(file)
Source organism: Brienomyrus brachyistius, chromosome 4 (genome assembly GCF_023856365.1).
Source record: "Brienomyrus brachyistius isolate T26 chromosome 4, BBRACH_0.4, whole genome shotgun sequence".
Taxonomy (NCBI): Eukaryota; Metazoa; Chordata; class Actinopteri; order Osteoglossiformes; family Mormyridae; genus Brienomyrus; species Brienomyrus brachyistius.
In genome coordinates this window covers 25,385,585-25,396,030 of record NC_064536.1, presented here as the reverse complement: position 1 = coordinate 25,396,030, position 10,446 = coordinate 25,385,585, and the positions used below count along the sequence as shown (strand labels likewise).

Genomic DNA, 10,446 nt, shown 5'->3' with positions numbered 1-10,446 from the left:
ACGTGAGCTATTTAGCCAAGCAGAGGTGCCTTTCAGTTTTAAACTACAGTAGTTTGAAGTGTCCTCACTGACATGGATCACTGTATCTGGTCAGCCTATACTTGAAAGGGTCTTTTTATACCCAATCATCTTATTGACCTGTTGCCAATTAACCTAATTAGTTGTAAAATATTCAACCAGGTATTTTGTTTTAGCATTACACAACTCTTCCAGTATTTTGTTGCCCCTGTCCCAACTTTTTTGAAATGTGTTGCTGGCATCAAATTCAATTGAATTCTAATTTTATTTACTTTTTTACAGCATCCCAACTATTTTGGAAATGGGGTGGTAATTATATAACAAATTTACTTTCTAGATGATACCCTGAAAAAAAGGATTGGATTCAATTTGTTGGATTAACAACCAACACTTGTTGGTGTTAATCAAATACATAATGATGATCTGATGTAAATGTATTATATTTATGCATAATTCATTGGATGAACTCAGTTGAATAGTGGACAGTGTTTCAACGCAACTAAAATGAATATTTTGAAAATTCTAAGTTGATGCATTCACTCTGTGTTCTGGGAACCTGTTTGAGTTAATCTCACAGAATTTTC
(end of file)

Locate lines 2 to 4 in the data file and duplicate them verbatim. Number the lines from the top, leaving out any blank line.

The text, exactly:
Source record: "Brienomyrus brachyistius isolate T26 chromosome 4, BBRACH_0.4, whole genome shotgun sequence".
Taxonomy (NCBI): Eukaryota; Metazoa; Chordata; class Actinopteri; order Osteoglossiformes; family Mormyridae; genus Brienomyrus; species Brienomyrus brachyistius.
In genome coordinates this window covers 25,385,585-25,396,030 of record NC_064536.1, presented here as the reverse complement: position 1 = coordinate 25,396,030, position 10,446 = coordinate 25,385,585, and the positions used below count along the sequence as shown (strand labels likewise).